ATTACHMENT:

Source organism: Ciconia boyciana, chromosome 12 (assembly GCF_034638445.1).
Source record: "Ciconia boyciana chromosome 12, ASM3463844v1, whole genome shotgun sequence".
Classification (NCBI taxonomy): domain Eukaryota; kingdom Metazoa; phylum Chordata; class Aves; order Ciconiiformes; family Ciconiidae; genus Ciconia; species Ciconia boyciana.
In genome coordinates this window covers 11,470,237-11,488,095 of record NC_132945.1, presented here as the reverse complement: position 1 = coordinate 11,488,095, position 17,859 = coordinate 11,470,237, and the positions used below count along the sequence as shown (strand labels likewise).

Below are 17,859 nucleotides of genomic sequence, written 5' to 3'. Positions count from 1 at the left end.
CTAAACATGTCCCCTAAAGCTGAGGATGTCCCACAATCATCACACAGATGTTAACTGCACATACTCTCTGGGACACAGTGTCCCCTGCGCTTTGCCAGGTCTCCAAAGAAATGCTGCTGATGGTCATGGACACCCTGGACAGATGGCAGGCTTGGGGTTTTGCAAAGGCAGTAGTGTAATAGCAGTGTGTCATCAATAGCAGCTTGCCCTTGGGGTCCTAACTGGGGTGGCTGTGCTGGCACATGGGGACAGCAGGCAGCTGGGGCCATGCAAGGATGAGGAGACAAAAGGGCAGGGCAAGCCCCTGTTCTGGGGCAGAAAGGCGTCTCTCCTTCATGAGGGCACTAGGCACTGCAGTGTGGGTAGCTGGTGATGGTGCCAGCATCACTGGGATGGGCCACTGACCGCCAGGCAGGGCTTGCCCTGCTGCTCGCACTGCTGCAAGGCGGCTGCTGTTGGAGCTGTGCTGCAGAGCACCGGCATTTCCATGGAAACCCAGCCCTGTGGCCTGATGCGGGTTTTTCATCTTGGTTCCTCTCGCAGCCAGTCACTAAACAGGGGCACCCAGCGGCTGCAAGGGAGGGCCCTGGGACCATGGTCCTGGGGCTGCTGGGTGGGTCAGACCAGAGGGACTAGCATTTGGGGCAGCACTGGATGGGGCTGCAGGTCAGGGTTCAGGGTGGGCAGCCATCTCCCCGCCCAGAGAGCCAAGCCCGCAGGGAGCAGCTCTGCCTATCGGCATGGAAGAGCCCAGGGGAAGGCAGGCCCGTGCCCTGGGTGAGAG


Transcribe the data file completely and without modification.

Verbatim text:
Source organism: Ciconia boyciana, chromosome 12 (assembly GCF_034638445.1).
Source record: "Ciconia boyciana chromosome 12, ASM3463844v1, whole genome shotgun sequence".
Classification (NCBI taxonomy): domain Eukaryota; kingdom Metazoa; phylum Chordata; class Aves; order Ciconiiformes; family Ciconiidae; genus Ciconia; species Ciconia boyciana.
In genome coordinates this window covers 11,470,237-11,488,095 of record NC_132945.1, presented here as the reverse complement: position 1 = coordinate 11,488,095, position 17,859 = coordinate 11,470,237, and the positions used below count along the sequence as shown (strand labels likewise).

Below are 17,859 nucleotides of genomic sequence, written 5' to 3'. Positions count from 1 at the left end.
CTAAACATGTCCCCTAAAGCTGAGGATGTCCCACAATCATCACACAGATGTTAACTGCACATACTCTCTGGGACACAGTGTCCCCTGCGCTTTGCCAGGTCTCCAAAGAAATGCTGCTGATGGTCATGGACACCCTGGACAGATGGCAGGCTTGGGGTTTTGCAAAGGCAGTAGTGTAATAGCAGTGTGTCATCAATAGCAGCTTGCCCTTGGGGTCCTAACTGGGGTGGCTGTGCTGGCACATGGGGACAGCAGGCAGCTGGGGCCATGCAAGGATGAGGAGACAAAAGGGCAGGGCAAGCCCCTGTTCTGGGGCAGAAAGGCGTCTCTCCTTCATGAGGGCACTAGGCACTGCAGTGTGGGTAGCTGGTGATGGTGCCAGCATCACTGGGATGGGCCACTGACCGCCAGGCAGGGCTTGCCCTGCTGCTCGCACTGCTGCAAGGCGGCTGCTGTTGGAGCTGTGCTGCAGAGCACCGGCATTTCCATGGAAACCCAGCCCTGTGGCCTGATGCGGGTTTTTCATCTTGGTTCCTCTCGCAGCCAGTCACTAAACAGGGGCACCCAGCGGCTGCAAGGGAGGGCCCTGGGACCATGGTCCTGGGGCTGCTGGGTGGGTCAGACCAGAGGGACTAGCATTTGGGGCAGCACTGGATGGGGCTGCAGGTCAGGGTTCAGGGTGGGCAGCCATCTCCCCGCCCAGAGAGCCAAGCCCGCAGGGAGCAGCTCTGCCTATCGGCATGGAAGAGCCCAGGGGAAGGCAGGCCCGTGCCCTGGGTGAGAG